OECD slashes growth outlook for developed economies
The OECD yesterday urged developed nations to be prepared to do more to support the global economy. Revealing a sharply downgraded international growth outlook for the second half of 2011, the Paris-based economic organisation said that countries that have "credible fiscal frameworks" should enact "short-term fiscal stimulus" if there is a prolonged slowdown in economic activity.
The OECD also called on central banks to keep interest rates on hold and to use other unorthodox monetary policies, such as quantitative easing, to support growth.
The organisation's latest assessment of the global economic outlook said that growth in the G7 economies (with the exception of Japan) is likely to be less than 1 per cent, on an annualised basis, in the second half of this year. This is less than half the level of expansion it forecast four months ago.
The OECD expects Japan's next growth figures to be pumped by post-tsunami reconstruction spending. But the outlook for the rest of the world's developed industrial nations is very bleak. The German economy is projected to expand by 2.6 per cent in the third quarter of this year, before contracting by 1.4 per cent in the final quarter. Italy is expected to shrink slightly in the third quarter, before stagnating for the rest of the year. The OECD expects growth in the US, France and the UK to be almost wiped out by the fourth quarter.
"Growth is turning out to be much slower than we thought three months ago, and the risk of hitting patches of negative growth going forward has gone up," the OECD's chief economist, Pier Carlo Padoan, said. The organisation also warned that previously strong growth in emerging countries is showing signs of waning.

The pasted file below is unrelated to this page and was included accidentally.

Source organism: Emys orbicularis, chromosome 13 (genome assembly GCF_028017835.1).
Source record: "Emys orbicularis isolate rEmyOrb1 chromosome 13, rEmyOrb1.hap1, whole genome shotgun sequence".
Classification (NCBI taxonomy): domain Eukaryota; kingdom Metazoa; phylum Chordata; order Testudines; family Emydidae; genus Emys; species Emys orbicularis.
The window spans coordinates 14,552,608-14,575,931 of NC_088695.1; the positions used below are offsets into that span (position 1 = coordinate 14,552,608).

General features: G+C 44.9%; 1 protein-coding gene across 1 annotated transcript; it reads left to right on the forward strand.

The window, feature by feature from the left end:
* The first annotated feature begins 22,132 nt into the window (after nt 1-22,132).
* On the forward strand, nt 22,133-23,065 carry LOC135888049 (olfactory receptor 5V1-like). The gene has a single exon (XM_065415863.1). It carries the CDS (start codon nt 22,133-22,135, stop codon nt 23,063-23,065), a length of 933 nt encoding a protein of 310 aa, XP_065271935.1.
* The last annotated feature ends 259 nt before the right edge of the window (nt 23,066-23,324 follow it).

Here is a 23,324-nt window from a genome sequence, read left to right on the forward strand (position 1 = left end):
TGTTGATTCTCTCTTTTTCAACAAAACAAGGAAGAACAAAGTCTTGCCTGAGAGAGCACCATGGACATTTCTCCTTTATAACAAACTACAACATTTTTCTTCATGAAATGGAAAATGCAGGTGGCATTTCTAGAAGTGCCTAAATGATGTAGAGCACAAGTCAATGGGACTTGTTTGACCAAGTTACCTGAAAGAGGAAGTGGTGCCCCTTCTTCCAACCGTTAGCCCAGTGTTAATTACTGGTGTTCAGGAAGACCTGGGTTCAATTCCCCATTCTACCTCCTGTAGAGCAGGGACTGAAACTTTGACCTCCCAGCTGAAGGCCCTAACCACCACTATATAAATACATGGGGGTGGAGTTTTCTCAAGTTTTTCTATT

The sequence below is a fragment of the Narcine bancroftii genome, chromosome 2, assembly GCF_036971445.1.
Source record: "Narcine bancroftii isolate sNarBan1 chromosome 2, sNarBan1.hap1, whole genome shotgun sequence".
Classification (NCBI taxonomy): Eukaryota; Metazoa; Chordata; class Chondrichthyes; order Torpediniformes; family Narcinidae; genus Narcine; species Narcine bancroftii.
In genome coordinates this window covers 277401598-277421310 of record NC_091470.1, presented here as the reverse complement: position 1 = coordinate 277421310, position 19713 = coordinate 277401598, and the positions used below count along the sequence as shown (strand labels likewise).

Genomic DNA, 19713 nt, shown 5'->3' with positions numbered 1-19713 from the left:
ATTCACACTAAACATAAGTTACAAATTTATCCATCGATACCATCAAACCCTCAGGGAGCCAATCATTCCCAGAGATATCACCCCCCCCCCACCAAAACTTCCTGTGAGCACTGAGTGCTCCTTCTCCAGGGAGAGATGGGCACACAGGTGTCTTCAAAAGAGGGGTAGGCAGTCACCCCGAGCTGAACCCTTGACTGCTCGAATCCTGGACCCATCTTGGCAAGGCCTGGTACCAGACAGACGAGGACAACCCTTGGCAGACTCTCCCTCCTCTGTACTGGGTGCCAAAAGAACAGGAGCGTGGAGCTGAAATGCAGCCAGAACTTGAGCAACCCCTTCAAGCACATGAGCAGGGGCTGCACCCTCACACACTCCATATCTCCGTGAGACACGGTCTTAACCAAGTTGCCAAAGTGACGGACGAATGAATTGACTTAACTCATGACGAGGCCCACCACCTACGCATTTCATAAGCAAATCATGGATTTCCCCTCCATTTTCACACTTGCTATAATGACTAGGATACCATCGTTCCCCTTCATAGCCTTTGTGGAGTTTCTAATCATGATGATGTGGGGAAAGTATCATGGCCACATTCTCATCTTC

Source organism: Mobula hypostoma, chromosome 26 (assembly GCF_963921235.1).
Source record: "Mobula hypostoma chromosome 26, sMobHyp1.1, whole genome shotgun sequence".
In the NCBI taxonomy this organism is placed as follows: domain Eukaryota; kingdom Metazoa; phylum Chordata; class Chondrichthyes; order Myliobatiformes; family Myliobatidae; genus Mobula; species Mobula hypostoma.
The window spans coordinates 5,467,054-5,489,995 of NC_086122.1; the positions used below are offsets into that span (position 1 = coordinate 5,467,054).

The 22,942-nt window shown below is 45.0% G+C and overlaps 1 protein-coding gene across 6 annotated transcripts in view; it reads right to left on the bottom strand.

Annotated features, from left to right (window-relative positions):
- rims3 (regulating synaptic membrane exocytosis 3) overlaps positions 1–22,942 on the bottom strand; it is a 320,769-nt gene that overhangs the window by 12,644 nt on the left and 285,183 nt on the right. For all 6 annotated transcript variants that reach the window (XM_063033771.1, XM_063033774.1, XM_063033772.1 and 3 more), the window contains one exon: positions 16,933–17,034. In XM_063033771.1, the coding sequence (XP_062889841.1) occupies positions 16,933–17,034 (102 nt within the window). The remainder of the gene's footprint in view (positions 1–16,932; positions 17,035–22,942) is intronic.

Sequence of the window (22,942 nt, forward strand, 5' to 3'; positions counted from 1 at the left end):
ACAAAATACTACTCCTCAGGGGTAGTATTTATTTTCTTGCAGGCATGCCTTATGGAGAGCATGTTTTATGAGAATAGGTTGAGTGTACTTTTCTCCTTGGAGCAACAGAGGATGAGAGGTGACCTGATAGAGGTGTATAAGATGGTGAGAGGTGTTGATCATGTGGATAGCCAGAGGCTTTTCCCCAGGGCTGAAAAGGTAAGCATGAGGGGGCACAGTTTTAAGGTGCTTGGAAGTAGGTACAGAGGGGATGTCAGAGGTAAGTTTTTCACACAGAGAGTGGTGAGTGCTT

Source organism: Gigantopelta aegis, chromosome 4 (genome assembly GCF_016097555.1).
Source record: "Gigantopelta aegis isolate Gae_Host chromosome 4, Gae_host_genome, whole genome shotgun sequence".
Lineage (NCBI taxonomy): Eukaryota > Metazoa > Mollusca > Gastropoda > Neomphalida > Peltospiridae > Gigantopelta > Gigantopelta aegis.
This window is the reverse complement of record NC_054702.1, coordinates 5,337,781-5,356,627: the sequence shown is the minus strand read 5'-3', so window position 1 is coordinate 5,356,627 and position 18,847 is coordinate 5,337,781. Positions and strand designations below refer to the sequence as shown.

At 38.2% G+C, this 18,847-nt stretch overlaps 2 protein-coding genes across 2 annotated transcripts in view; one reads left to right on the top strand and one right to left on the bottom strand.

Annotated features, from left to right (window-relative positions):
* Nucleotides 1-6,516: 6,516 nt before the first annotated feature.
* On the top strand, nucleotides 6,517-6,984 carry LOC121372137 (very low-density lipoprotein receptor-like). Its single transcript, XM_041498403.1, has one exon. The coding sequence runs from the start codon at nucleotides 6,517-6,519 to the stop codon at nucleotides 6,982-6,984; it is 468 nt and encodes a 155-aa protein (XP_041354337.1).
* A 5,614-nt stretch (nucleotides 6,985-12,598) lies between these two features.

These latest forecasts are a considerable downgrade on the OECD's previous report in May, which projected average growth in the second half of 2011 of 2 per cent. The OECD blamed a still elevated global oil price, the debate about the US deficit, continuing uncertainty over the eurozone sovereign debt crisis and a general draining of business confidence for the sudden slowdown.
As well as urging developed economies to be prepared to alter fiscal and monetary policies, the OECD calls on European governments to speed up their response to the eurozone debt crisis and to recapitalise the continent's shaky banks. This echoes the recent recommendations of the new managing director of the International Monetary Fund, Christine Lagarde. At the central bankers' symposium in Jackson Hole, Wyoming, last month Ms Lagarde warned of a "debilitating liquidity crisis" if the lack of capital in the banking sector is not addressed.
The OECD had previously been a strong advocate of rapid cuts to public spending in order to restore economic confidence in the solvency of governments. But in this latest report the organisation admits that "stronger fiscal consolidation may have been exerting more drag on activity than anticipated". However, Mr Padoan, in an interview with Sky News, denied that he was suggesting that the UK Government should change course in its deficit reduction strategy.
Interest rates on hold
As widely expected, both the Bank of England and the European Central Bank (ECB) kept their policy interest rates on hold yesterday in view of the rapidly deteriorating domestic and international economic outlook. UK rates remain fixed at a historic low of 0.5 per cent.
The Bank of England's Monetary Policy Committee did not, however, decide to increase the £200bn programme of quantitative easing in order to boost the economy. Likewise, the ECB governing council decided to keep rates across the eurozone on hold at 1.5 per cent.
This year's monetary tightening by the ECB, which raised rates as recently as July, now appears to be over. Explaining the ECB's decision, the Bank's president, Jean-Claude-Trichet, said that he sees "intensified downside risks" to the European economy.
Richard Cochinos, of Bank of America-Merrill Lynch, said: "Trichet's not committing to cuts but at the same point in time he definitely wants to pare back expectations of any upside bias."
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